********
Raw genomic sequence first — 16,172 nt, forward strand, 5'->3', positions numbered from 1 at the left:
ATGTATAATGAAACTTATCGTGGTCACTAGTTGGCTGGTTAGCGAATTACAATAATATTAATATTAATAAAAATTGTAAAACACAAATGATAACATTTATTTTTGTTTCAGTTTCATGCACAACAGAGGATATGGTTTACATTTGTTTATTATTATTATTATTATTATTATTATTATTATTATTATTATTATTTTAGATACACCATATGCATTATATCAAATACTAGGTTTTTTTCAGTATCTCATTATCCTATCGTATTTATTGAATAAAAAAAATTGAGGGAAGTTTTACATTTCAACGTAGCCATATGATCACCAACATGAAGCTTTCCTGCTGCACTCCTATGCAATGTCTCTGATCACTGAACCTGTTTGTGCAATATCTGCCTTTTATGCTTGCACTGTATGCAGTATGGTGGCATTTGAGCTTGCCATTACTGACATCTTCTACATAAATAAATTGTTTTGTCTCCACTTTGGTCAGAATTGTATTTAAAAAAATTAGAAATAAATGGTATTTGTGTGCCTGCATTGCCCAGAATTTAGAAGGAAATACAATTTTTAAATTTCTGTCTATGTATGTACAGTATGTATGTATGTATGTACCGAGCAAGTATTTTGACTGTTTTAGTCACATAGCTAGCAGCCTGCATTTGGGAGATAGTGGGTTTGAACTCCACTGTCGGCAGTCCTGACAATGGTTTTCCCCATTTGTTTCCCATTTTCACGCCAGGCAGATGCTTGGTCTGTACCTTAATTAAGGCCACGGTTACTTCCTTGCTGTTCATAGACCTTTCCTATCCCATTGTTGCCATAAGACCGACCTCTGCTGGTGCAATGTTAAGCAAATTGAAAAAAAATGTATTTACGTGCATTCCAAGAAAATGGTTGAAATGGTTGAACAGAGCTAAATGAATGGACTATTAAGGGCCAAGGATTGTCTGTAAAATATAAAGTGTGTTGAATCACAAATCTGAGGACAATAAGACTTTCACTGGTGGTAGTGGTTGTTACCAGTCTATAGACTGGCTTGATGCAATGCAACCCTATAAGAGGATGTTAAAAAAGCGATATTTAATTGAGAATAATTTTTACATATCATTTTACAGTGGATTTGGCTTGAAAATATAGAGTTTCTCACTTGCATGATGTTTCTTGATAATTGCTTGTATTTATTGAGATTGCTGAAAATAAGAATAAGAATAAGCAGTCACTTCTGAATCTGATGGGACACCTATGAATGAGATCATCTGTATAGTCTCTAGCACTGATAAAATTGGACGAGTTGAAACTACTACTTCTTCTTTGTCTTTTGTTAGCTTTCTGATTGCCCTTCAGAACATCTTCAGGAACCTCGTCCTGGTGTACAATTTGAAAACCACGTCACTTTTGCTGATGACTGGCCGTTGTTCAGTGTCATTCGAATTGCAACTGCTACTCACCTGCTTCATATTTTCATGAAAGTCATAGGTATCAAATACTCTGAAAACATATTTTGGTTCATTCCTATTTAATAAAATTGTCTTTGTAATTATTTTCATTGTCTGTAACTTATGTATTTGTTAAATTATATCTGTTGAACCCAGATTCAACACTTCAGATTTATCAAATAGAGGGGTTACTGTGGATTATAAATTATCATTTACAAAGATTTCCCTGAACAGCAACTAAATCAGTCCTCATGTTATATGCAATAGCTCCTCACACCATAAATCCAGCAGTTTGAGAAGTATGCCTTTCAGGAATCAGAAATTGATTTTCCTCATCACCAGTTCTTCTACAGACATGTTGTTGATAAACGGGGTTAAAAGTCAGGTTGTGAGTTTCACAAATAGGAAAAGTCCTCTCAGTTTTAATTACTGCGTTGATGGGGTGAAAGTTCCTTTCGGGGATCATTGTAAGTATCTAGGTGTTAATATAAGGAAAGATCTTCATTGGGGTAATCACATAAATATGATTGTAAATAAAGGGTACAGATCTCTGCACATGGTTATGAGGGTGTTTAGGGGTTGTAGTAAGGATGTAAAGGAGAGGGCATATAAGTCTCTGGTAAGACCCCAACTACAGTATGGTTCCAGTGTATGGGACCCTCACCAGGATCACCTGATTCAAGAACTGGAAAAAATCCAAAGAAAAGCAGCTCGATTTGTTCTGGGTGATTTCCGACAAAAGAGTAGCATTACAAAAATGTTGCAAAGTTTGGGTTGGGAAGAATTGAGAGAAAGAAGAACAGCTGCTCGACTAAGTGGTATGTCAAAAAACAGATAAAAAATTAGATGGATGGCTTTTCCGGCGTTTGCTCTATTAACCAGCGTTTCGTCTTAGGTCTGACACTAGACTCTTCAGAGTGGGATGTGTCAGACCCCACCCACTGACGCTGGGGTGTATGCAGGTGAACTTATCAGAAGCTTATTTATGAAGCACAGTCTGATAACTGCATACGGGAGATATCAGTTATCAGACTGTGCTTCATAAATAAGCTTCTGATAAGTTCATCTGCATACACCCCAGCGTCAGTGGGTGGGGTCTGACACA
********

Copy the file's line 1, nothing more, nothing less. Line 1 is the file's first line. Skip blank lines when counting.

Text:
Raw genomic sequence first — 16,172 nt, forward strand, 5'->3', positions numbered from 1 at the left: